The language of the Ancient Etruscans is recorded in around 10,000 inscriptions, mainly from Italy but also from North Africa and the south of France. It is unrelated to any known language, and there are very few bilingual texts, but even so most of the short Etruscan inscriptions can be read and interpreted with confidence. In this talk I shall show how scholars have worked out Etruscan grammar, and also explore what the Etruscan texts can tell us about language contact and language change in Ancient Italy.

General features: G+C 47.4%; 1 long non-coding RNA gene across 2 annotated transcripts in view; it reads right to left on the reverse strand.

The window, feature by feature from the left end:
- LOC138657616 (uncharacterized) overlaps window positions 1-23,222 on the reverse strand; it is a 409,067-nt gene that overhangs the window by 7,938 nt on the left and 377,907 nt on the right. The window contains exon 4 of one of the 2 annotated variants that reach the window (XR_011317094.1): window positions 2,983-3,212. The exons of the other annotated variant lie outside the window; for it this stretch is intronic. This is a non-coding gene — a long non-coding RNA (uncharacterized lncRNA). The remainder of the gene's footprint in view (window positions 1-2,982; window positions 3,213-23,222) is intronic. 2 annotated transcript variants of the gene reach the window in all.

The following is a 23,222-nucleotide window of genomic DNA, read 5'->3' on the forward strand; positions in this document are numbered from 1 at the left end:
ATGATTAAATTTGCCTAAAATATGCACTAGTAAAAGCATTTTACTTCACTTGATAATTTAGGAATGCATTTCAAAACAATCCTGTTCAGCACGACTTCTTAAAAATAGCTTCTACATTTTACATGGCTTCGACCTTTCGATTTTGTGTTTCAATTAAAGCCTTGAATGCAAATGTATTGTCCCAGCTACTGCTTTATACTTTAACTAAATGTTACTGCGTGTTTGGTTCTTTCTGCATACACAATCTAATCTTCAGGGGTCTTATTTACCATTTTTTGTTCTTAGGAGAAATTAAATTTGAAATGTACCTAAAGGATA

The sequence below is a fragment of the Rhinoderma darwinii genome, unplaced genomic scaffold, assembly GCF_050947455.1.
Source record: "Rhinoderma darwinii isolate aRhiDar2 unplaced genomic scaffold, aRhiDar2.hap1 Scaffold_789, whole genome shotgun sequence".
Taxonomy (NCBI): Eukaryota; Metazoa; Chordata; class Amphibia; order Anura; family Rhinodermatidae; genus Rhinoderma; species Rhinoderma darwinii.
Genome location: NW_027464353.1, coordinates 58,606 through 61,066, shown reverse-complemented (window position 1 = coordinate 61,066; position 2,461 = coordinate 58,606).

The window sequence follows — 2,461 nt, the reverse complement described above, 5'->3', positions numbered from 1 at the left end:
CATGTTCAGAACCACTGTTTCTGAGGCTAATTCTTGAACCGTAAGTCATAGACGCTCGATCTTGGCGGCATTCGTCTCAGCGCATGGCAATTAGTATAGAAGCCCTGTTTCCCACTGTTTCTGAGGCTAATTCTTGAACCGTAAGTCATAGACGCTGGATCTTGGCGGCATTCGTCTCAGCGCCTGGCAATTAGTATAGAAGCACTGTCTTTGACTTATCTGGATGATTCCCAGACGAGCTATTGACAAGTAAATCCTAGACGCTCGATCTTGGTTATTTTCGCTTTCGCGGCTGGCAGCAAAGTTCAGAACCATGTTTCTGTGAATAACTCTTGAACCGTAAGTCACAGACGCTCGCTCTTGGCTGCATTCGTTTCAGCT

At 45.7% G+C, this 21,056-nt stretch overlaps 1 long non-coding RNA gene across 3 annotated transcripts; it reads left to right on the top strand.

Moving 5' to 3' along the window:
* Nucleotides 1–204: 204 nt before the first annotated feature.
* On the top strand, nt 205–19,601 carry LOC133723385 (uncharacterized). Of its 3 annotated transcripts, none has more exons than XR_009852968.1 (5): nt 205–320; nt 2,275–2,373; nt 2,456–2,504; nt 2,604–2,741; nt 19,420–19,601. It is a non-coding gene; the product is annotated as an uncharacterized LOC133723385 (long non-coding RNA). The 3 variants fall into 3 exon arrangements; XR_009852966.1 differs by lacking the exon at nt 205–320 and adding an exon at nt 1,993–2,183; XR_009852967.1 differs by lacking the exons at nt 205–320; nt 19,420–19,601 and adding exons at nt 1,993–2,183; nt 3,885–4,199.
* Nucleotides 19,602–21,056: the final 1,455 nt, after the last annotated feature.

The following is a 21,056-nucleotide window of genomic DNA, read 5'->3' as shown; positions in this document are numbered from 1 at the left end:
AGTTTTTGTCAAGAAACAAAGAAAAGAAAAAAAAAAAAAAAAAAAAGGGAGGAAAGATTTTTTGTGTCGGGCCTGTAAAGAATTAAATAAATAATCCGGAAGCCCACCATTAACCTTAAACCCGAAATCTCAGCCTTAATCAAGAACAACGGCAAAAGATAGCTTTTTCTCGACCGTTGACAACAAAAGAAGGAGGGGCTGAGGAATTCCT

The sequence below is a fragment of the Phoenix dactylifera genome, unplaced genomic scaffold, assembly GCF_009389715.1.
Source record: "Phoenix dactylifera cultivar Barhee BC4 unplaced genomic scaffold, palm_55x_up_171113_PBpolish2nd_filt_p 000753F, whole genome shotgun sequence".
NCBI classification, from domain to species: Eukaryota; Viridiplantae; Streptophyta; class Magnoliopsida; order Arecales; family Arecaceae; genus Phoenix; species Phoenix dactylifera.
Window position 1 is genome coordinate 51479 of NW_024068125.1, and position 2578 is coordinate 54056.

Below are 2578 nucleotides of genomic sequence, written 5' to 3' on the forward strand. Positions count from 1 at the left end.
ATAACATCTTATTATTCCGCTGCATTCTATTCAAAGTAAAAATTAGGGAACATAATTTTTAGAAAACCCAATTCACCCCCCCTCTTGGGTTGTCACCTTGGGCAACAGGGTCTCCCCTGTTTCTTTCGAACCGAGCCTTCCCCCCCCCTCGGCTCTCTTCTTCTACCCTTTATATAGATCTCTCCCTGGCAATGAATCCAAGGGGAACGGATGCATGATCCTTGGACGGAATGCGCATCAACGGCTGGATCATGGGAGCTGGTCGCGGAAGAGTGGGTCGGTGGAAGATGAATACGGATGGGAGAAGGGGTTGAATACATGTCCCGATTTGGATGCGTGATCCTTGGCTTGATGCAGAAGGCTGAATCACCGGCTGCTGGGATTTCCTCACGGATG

I was lucky enough to learn Latin and Greek as a schoolboy and that was the beginning of my fascination for languages and the links between them. For my PhD I embarked on the study of Indo-European languages, learning Classical Armenian in order to explore its relationship to Greek, which was the subject of my first book. Since then I have written on Indo-European Linguistics and the history of Latin and the Italic languages of Italy. My latest book, Language and Society in the Greek and Roman Worlds, aims to show what investigation into the ancient languages around the Mediterranean can tell us about ancient history and ancient societies. I am currently Professor of Comparative Philology at the University of Cambridge, and PI of the AHRC funded ‘Greek in Italy’ project’, which looks at the long term linguistic impact of Greek settlements in the south of Italy.